After the latest Facebook privacy fiasco which involved Instagram improperly storing passwords, regulators are looking even more closely at Mark Zuckerberg (via The Washington Post).
Facebook has had one scandal after the other, like “accidentally” uploading user contacts, asking for user email passwords, improperly storing passwords, and the most famous, the deal with Cambridge Analytica. Facebook investor Roger McNamee said,
The days of pretending this is an innocent platform are over, and citing Mark in a large-scale enforcement action would drive that home in spades.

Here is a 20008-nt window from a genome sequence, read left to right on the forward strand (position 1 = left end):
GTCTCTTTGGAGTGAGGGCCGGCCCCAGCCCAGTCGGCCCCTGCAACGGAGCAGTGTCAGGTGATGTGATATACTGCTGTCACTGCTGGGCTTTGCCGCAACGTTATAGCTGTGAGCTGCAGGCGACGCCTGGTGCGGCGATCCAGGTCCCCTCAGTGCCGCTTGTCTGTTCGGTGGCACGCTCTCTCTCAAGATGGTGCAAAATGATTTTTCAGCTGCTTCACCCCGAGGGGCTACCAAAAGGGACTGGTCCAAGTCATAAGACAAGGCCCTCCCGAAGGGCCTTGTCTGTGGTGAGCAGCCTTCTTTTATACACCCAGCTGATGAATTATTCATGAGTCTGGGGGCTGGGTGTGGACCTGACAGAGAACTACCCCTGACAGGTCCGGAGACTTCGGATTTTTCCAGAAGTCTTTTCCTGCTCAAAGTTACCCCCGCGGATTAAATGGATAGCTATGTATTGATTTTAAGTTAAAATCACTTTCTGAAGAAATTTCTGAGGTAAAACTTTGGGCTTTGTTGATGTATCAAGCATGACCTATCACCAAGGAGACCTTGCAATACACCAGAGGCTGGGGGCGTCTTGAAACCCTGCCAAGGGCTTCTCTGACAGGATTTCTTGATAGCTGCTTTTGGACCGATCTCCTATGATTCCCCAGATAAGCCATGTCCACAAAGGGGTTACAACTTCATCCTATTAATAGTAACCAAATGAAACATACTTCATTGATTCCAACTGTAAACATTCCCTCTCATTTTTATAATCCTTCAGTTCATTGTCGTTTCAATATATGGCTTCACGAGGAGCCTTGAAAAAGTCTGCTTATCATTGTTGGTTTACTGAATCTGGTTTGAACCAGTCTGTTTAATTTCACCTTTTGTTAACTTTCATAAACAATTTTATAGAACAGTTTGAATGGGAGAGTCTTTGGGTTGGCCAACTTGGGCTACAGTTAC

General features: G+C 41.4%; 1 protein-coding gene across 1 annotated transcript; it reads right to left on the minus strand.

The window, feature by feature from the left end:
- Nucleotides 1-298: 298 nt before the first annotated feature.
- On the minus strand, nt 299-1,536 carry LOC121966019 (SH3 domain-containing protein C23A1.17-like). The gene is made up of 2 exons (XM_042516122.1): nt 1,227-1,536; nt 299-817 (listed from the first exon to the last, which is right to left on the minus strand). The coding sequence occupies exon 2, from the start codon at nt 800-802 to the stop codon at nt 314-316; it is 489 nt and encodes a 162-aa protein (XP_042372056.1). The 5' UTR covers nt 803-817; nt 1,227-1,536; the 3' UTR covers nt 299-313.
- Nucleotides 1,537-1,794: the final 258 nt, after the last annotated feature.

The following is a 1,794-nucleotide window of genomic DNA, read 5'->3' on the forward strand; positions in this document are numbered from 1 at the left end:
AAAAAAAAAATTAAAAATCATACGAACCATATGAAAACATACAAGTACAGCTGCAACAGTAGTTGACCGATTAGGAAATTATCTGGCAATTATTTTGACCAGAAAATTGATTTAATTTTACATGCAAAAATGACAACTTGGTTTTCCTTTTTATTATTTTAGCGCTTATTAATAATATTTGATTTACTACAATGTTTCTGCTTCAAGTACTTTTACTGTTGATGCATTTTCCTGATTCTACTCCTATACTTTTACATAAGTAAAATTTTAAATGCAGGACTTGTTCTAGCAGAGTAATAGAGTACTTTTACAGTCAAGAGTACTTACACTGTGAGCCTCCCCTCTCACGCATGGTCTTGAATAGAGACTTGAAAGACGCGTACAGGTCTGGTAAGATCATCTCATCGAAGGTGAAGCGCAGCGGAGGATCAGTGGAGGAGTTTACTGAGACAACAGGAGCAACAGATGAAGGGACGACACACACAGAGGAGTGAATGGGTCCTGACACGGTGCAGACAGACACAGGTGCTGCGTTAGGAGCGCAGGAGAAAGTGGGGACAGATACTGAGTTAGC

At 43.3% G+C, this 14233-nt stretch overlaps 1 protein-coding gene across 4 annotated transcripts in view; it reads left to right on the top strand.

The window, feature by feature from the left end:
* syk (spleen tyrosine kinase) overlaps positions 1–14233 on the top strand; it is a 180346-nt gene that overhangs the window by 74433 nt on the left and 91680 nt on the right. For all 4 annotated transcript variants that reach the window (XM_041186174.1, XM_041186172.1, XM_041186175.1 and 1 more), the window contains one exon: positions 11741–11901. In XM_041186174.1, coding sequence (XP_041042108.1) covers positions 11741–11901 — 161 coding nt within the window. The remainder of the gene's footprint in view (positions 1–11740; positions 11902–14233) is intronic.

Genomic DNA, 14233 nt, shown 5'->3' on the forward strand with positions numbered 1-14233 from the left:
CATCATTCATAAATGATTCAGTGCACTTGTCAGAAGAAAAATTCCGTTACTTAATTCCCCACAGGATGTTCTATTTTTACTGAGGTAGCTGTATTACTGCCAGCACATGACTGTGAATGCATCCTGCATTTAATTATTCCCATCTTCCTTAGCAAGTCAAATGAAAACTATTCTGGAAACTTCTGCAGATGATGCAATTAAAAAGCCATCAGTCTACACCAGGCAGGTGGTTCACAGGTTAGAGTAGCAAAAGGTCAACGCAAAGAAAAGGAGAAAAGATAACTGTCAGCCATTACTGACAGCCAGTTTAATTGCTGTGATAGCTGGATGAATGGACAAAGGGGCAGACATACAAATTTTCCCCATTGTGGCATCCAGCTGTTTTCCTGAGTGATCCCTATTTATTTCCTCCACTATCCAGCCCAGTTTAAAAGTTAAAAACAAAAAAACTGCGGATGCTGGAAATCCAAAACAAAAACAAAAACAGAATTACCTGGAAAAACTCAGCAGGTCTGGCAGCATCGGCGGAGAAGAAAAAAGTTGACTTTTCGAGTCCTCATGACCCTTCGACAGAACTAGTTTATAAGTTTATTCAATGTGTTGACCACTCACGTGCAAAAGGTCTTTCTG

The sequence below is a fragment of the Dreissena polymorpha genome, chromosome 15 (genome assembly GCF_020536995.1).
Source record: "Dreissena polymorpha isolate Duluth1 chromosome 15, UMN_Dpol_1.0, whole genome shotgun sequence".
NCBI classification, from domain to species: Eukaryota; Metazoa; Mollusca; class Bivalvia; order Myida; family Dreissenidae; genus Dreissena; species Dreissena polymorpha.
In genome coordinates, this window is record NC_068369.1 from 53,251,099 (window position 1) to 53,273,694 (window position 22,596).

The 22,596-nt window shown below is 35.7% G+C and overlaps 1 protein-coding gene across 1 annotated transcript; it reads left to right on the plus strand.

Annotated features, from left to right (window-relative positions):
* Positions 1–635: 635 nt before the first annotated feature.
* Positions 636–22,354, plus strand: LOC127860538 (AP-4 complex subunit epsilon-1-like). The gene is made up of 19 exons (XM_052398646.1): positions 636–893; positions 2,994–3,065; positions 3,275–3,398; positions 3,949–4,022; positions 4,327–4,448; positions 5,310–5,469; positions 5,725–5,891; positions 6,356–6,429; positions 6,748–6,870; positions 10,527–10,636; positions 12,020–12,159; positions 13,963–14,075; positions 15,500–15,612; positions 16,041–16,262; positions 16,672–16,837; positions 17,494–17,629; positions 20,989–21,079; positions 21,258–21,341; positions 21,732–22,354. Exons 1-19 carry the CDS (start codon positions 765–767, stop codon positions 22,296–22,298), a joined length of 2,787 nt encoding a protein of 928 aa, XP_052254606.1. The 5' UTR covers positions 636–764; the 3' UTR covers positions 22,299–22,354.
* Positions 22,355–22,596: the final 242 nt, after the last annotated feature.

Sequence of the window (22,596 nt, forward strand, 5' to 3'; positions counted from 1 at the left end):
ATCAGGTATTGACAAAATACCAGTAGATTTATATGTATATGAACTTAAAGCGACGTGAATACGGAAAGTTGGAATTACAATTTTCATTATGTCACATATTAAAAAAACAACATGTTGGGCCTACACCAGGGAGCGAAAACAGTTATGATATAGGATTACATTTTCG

In past investigations, U.S. regulators have looked more at the company than Mark Zuckerberg, but that’s changing. Last March the FTC started an investigation after it was revealed that Cambridge Analytica, a political consultancy firm, improperly accessed the data of about 87 million users.
Holding Mr. Zuckerberg accountable is gaining traction in Washington. Sen. Richard Blumenthal (D-Conn.) that not only was the CEO aware of Facebook’s privacy invasions, he personally signed off on them and publicly downplayed concerns:
Holding Mark Zuckerberg and other top Facebook executives personally at fault and liable for further wrongdoing would send a powerful message to business leaders across the country: You will pay a hefty price for skirting the law and deceiving consumers.